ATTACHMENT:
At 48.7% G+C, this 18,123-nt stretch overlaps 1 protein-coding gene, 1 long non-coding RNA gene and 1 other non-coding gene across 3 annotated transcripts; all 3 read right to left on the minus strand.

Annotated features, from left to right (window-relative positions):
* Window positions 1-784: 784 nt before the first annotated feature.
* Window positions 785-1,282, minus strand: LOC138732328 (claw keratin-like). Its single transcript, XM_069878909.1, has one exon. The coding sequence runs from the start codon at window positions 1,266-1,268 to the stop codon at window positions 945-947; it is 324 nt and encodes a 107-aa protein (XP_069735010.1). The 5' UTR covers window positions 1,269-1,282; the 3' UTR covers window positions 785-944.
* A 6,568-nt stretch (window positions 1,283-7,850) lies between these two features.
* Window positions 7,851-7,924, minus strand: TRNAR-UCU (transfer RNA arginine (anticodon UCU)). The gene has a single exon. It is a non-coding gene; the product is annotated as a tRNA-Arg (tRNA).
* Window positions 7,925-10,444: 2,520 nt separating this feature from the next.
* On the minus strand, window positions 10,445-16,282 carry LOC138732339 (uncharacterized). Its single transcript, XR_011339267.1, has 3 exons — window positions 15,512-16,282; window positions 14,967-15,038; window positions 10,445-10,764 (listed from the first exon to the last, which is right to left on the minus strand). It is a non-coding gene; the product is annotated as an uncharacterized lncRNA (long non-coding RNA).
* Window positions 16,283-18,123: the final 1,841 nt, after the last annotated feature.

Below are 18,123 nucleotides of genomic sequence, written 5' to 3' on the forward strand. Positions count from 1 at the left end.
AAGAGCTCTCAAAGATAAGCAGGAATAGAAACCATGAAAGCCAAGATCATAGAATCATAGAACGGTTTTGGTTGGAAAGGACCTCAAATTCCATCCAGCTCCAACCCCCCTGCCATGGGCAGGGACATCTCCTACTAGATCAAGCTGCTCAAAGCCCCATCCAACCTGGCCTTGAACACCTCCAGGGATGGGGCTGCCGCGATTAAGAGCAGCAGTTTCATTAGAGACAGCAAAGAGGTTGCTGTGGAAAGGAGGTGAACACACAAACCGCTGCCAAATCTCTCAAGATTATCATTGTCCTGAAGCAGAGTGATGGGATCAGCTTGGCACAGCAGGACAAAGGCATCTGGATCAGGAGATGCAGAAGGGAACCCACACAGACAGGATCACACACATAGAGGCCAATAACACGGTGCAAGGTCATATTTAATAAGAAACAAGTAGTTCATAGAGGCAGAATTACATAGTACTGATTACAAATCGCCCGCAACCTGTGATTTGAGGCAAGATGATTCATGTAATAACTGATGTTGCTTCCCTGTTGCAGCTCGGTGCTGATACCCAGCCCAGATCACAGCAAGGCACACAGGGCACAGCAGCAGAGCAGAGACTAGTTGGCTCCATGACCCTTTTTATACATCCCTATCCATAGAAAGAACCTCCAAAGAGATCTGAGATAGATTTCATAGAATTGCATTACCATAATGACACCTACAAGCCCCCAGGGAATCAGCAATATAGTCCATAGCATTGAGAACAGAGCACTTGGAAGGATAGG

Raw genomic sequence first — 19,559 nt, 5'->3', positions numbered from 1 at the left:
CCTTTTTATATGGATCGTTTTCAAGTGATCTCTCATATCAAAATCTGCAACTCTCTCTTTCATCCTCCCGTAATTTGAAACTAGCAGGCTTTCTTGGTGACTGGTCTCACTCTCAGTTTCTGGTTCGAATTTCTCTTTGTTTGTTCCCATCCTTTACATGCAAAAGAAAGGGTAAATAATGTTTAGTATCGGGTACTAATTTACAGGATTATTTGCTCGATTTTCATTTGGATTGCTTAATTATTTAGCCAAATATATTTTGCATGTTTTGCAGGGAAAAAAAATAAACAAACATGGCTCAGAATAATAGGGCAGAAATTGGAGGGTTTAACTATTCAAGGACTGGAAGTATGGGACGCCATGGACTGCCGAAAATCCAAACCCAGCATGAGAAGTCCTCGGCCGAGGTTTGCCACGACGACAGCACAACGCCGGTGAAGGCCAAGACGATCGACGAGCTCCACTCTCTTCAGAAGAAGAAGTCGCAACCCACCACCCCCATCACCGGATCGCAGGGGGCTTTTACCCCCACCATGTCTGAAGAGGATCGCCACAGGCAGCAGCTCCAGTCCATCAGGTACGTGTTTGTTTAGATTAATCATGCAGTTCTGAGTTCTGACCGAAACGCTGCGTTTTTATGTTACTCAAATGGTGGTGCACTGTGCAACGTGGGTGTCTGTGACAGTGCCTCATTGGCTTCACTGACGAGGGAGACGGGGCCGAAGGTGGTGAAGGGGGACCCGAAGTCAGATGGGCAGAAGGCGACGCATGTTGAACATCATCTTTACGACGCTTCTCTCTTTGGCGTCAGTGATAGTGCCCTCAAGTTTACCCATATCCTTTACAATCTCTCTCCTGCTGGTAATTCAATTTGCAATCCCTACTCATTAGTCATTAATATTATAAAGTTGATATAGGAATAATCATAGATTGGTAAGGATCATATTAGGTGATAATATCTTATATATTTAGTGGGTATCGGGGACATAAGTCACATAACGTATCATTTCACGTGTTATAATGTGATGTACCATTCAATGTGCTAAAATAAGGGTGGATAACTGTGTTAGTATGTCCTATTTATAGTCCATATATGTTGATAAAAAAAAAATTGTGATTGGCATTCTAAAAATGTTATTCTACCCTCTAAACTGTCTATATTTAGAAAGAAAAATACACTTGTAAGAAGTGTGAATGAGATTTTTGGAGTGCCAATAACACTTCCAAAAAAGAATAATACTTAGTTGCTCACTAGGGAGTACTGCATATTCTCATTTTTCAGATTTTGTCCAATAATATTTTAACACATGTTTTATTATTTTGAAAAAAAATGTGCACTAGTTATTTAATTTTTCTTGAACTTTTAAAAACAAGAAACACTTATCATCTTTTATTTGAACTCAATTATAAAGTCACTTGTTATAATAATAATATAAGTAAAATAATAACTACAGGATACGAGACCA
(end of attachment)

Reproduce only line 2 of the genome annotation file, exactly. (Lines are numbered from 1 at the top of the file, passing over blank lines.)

Annotated features, from left to right (window-relative positions):